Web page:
It is a knit fabric with a composition of 95% Rayon and 5% spandex and with a four way stretch of 100% on the cross grain and 50% on the vertical. Being rayon it does have a tendency for the fabric to continue to stretch on the vertical whilst being worn, something to bear in mind when choosing the length for any garment.
The fabric is 147cm wide and I ordered 2.75 m although I think I could have gotten away with a smidgen (a technical term) over 2m as I had plenty left. None of it was wasted, in fact I used the left-overs to make a test muslin bodice for another pattern.
The cost of the fabric was £11.56 + shipping.
I pre washed the fabric on a cool program and tumble dried it afterwards – I know, it isn’t recommended to tumble dry knits but hey ho, easy life and all that.
After ironing the tissue pattern using a dry iron (no steam) on a wool setting I traced it onto Swedish tracing paper. I used to do my alterations straight onto the pattern but I’ve found that it can take me 3-4 garments to get the pattern just how I like it and by then the original pattern looks like it has done 5 rounds with Mike Tyson. So now I just make a copy at the outset and then if I ever need to go back to the original it is still in pristine condition.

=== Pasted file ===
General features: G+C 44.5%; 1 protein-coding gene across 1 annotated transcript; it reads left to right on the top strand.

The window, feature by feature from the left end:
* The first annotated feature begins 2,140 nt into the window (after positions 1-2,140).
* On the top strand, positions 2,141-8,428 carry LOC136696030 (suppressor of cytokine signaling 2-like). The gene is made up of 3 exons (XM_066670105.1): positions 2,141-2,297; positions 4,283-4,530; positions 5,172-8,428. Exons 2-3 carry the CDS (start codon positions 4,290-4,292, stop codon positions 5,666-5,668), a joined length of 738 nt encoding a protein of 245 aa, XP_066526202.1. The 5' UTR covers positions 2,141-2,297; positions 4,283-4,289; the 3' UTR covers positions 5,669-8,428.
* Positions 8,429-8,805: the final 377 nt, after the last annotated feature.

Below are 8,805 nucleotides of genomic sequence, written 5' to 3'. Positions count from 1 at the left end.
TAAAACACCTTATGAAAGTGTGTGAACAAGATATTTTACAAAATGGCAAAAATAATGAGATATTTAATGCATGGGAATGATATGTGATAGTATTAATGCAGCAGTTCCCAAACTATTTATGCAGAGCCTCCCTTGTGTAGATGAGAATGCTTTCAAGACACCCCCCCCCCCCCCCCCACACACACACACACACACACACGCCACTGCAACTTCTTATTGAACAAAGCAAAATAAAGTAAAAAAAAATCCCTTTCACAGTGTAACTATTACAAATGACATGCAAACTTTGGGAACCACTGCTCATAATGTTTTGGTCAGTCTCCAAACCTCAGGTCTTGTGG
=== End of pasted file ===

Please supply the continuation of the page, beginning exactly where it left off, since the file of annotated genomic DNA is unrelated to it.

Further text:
I had to use both bodice A and bodice B in order to get the size that I wanted. My shoulders are on the small side and I needed a 16 for them. I then graded out to an 18 at the chest area and moved onto bodice B to grade up to the XL at the waist / hips section.
For the skirt I used the XL size.
I decided to leave the pockets out. I have large hips as it is and try to avoid having more bulk in that area.
I read on a number of blogs that people had mentioned that the neckline was fairly wide which led to their bra straps showing. I definitely didn’t want mine on display so I brought the inner shoulder seam in by over an inch.
I decided I didn’t want such a scooped neckline at the front so I redrafted and raised it up by at least an inch.